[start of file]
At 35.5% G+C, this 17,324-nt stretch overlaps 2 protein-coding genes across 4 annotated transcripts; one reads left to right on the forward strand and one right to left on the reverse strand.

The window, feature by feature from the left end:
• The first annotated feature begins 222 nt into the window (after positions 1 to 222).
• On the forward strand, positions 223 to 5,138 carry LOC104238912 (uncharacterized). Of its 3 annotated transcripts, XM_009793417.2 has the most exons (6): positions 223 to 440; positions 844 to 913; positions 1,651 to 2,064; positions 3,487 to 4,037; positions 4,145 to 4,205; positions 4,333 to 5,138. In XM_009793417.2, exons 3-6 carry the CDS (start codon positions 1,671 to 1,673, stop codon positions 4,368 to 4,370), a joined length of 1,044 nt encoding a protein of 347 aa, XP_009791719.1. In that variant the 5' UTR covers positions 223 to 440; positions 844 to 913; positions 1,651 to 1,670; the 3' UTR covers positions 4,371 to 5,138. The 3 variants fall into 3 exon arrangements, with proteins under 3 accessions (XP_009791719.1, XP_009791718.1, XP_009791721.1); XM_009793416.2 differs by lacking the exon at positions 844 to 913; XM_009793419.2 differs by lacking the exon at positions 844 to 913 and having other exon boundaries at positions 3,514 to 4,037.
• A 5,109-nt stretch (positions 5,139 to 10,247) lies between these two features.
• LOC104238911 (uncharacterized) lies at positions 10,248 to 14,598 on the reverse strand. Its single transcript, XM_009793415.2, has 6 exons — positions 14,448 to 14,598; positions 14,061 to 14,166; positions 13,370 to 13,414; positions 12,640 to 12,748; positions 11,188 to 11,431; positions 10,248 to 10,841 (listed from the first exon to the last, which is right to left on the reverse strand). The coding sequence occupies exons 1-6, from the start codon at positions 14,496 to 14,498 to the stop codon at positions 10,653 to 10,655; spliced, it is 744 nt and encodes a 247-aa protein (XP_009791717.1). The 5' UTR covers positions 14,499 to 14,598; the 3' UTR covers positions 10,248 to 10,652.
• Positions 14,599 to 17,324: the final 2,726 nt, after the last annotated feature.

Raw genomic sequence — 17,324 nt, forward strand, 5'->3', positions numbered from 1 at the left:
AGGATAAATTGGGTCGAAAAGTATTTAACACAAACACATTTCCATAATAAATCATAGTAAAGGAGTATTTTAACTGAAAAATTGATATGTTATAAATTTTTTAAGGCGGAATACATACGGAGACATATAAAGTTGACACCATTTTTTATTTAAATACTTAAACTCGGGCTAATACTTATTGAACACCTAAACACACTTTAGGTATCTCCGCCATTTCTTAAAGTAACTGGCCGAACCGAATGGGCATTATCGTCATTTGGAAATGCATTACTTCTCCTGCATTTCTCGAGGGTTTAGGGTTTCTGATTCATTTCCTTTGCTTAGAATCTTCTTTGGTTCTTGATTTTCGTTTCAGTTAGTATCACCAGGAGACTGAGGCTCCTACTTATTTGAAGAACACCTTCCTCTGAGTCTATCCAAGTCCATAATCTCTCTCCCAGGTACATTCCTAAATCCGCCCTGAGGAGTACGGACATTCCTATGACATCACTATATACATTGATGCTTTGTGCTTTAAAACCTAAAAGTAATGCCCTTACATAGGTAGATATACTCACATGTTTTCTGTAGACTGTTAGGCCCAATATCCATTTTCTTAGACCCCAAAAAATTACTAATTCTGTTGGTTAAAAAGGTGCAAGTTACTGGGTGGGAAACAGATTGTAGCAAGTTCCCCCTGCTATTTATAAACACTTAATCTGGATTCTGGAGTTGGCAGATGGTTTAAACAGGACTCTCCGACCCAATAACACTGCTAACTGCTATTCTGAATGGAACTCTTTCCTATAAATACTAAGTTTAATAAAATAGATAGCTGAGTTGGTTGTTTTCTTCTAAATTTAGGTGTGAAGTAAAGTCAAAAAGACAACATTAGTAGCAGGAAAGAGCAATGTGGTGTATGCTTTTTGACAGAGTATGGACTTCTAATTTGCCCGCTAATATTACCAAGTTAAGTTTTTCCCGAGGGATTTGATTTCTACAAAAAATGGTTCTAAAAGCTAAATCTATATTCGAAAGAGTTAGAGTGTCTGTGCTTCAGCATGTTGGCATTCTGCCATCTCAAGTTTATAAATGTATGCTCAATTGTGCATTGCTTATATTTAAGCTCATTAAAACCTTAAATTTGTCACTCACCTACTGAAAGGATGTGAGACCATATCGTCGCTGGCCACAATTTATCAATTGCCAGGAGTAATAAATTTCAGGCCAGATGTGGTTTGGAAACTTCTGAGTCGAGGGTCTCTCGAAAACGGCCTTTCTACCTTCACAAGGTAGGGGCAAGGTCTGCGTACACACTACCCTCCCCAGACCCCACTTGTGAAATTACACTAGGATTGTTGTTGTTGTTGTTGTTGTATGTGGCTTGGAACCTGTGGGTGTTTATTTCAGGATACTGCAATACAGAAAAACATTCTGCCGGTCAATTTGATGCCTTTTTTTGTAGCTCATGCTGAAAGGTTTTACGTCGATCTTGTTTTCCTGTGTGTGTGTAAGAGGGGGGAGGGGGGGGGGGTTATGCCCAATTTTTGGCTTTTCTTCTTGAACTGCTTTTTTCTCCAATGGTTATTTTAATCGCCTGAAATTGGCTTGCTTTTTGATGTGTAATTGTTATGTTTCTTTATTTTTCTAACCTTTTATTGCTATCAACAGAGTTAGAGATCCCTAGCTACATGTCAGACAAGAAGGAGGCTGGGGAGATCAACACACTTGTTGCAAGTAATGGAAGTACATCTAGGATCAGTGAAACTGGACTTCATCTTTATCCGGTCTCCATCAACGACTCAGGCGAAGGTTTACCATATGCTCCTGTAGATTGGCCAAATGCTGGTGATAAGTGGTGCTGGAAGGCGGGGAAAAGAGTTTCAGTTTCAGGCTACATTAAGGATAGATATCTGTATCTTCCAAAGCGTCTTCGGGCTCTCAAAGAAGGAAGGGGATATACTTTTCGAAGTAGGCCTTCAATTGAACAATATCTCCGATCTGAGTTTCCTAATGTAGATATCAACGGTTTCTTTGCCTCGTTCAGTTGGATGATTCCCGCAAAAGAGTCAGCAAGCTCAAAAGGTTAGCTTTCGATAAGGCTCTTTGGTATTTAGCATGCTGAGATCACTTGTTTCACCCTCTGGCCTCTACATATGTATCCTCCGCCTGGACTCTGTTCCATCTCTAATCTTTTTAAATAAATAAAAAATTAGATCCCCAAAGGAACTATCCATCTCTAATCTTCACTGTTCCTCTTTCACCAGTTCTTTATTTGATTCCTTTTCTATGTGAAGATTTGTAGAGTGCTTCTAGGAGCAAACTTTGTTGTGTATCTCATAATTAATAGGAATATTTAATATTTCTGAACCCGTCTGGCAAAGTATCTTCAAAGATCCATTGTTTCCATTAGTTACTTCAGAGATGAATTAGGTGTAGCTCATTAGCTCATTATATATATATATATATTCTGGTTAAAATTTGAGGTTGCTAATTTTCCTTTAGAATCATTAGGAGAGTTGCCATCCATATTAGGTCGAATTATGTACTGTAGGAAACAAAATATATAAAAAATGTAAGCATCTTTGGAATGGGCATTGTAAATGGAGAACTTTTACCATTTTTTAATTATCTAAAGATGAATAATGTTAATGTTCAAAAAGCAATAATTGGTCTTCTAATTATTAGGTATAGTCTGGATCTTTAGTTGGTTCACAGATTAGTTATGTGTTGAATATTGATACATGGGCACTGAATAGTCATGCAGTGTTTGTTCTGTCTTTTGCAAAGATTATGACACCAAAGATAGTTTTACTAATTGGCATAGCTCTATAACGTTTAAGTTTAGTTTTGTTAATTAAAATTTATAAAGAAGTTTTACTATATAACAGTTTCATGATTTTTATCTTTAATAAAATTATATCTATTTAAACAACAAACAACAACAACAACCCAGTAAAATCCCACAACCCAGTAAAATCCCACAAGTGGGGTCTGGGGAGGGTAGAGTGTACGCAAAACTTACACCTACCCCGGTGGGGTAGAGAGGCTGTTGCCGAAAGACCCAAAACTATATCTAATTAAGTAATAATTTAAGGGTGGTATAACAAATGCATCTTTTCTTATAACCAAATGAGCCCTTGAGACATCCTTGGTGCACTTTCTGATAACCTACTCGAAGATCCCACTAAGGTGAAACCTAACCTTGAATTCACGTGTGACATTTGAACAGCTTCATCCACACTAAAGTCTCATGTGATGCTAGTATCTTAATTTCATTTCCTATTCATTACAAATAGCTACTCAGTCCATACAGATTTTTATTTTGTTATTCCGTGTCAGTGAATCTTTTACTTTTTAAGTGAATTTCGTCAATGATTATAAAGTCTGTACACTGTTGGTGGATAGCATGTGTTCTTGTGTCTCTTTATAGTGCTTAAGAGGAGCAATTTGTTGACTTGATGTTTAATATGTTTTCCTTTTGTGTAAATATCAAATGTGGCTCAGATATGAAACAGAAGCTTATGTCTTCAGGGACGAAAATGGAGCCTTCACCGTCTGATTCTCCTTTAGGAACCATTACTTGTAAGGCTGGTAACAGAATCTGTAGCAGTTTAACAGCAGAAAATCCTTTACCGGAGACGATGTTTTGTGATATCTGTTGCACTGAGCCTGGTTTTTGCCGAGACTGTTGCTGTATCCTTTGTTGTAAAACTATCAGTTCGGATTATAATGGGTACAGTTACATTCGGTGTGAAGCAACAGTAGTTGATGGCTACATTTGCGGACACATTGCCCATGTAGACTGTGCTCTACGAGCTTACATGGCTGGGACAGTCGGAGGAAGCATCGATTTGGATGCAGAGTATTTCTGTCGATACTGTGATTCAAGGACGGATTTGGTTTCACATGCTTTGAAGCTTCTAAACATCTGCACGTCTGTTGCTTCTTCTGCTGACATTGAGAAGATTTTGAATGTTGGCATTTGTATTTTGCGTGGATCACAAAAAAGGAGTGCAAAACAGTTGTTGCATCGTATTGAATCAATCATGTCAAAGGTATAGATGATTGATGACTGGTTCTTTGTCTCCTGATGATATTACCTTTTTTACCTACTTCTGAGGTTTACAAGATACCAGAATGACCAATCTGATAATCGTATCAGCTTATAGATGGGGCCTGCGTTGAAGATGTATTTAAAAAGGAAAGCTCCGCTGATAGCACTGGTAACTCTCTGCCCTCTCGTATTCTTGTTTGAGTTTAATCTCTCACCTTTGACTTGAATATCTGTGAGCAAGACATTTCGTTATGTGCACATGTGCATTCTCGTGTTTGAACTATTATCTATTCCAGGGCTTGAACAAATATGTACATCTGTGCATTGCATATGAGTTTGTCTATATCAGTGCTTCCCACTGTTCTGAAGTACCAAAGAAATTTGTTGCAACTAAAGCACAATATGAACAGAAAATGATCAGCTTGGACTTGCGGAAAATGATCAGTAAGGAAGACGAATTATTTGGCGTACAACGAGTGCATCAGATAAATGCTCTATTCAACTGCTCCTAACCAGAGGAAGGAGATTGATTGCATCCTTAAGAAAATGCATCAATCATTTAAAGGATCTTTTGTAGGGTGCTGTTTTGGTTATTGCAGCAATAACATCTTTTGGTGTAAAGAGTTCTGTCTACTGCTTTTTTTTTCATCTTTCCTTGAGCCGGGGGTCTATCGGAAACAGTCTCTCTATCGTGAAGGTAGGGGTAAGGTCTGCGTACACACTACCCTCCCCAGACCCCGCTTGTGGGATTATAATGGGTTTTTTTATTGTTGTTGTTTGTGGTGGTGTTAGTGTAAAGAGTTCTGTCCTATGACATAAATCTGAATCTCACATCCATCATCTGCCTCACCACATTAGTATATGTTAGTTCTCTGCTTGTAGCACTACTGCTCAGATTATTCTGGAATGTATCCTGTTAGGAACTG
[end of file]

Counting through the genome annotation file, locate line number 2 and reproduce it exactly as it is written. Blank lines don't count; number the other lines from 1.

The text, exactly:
The window, feature by feature from the left end: